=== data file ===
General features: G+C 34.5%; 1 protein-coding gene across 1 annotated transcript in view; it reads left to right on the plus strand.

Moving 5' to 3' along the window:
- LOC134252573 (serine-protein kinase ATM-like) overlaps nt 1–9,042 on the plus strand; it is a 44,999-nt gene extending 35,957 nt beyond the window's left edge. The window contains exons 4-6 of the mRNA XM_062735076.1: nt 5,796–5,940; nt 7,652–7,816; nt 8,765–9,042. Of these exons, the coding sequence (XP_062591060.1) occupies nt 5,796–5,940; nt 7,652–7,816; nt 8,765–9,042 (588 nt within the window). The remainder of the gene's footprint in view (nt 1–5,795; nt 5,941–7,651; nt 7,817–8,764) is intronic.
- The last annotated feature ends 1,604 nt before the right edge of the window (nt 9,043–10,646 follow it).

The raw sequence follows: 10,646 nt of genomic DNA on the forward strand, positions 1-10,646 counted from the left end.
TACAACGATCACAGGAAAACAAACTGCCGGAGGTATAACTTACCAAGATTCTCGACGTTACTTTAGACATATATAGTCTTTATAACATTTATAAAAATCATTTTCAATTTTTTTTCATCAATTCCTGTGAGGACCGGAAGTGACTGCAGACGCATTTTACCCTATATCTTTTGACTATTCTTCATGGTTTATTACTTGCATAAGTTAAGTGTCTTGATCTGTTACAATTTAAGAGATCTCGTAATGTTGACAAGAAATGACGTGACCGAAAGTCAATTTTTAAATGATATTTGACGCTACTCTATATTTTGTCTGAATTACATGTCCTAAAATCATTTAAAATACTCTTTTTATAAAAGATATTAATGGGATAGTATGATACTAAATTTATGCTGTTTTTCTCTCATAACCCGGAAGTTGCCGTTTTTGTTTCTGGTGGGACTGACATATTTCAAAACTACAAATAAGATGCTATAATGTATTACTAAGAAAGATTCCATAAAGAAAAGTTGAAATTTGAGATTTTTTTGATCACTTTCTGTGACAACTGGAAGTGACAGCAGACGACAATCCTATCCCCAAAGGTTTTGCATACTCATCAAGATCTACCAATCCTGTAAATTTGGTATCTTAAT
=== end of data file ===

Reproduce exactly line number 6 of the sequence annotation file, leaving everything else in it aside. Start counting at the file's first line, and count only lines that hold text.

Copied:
TACAACGATCACAGGAAAACAAACTGCCGGAGGTATAACTTACCAAGATTCTCGACGTTACTTTAGACATATATAGTCTTTATAACATTTATAAAAATCATTTTCAATTTTTTTTCATCAATTCCTGTGAGGACCGGAAGTGACTGCAGACGCATTTTACCCTATATCTTTTGACTATTCTTCATGGTTTATTACTTGCATAAGTTAAGTGTCTTGATCTGTTACAATTTAAGAGATCTCGTAATGTTGACAAGAAATGACGTGACCGAAAGTCAATTTTTAAATGATATTTGACGCTACTCTATATTTTGTCTGAATTACATGTCCTAAAATCATTTAAAATACTCTTTTTATAAAAGATATTAATGGGATAGTATGATACTAAATTTATGCTGTTTTTCTCTCATAACCCGGAAGTTGCCGTTTTTGTTTCTGGTGGGACTGACATATTTCAAAACTACAAATAAGATGCTATAATGTATTACTAAGAAAGATTCCATAAAGAAAAGTTGAAATTTGAGATTTTTTTGATCACTTTCTGTGACAACTGGAAGTGACAGCAGACGACAATCCTATCCCCAAAGGTTTTGCATACTCATCAAGATCTACCAATCCTGTAAATTTGGTATCTTAAT